Coach Cyprien noted that his team may not have started the season the way he wanted, but finished strong.

“The record, obviously 21-29... we’re finishing on a high note,” Coach Cyprien rationalized. “We won the last four out of five. We beat five out of the six teams in the West that’s going to the playoffs, which I think is a huge deal for having the youngest team in the G League this season.”

He went on to say that because the players were able to form solid relationships with each other over the course of the season that that chemistry allowed them to play their best basketball during the final two weeks of the regular season.

“We beat some really good teams. Not only just beat them, but played at a high level. Scored a lot of points. We were unselfish. It started to click in. It’s funny to hear guys say, ‘Coach, we wish we were still playing because now we’ve got it.’ I think a lot of that was because we had a nucleus of guys that had been together and had kind of figured things out. And that’s the big thing with the G League: the teams that keep the guys together the longest are the teams that’s the best. It’s not the guys that get called up all the time that’s the better teams.”

Johnson, a captain along with Teague, was one of those guys who felt like things came together too late. He credited the team’s growth to the stability the roster experienced later in the season, citing the numerous call ups and send downs (like Ivan Rabb, Deyonta Davis, Wayne Selden, and others) early in the season as confusing for the team’s core group of guys.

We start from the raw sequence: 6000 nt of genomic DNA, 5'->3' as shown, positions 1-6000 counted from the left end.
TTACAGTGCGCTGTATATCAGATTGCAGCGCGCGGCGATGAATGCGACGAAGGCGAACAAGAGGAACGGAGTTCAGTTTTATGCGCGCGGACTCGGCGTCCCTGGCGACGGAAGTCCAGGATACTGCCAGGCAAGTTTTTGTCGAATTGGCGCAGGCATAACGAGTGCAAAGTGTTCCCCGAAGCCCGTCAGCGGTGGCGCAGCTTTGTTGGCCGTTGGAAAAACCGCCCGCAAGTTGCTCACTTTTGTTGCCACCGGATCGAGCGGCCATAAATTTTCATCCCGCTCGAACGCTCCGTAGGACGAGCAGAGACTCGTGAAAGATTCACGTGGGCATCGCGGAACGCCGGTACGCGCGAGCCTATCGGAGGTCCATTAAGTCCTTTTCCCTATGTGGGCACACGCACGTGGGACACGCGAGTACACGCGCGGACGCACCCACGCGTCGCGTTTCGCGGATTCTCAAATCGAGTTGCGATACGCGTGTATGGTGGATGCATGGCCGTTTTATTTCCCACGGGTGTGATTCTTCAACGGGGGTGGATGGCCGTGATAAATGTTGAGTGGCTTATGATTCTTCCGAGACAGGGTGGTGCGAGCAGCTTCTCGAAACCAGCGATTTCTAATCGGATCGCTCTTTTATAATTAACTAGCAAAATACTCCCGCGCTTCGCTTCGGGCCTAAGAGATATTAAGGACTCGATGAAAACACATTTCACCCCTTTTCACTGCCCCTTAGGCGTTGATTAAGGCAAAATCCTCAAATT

“We had a lot of guys not knowing their roles,” he said, “and people were young, so it’s hard for them to understand at first how to handle the situation. Towards the end of the year they kind of got rolling when they got more playing time and more minutes to find out their actual roles. So it’s sad it came together late, but its good for the young guys and their careers to understand how to be a pro.”

Every player as well as Coach Cyprien expressed their congratulations to Teague for earning an NBA contract. Hannahs mentioned that Teague quickly became one of his closest friends on the team (“It’s funny—he’s from Kentucky. I’m from Arkansas. You wouldn’t think that could happen,” he joked.), and Iverson highlighted Teague and Johnson’s leadership on and off the court.

“I just seen two leaders that was trying to lead the team the right way,” Iverson said of the thing that stood out most when he joined the team late in the season. “Every night, no matter if they wanted to play or not, they still came out and went 100 percent every time. And that was OJ and Teague. They some great leaders. They help everybody else with confidence.”

Before opening questions up to the media, Coach Cyprien began his session by offering condolences to the Detroit Pistons, Grand Rapids Drive, and family of Zeke Upshaw, who passed away yesterday after collapsing during a game with Grand Rapids this weekend.

With year one in the books, it’s unclear who will return for the Hustle next season. Hannahs and Nichols expressed their interest in staying with the team, while someone like Henry or Teague likely hopes to be playing in The Association next season. Whatever happens, we will continue to bring you the most in depth coverage of the Hustle here at Grizzly Bear Blues.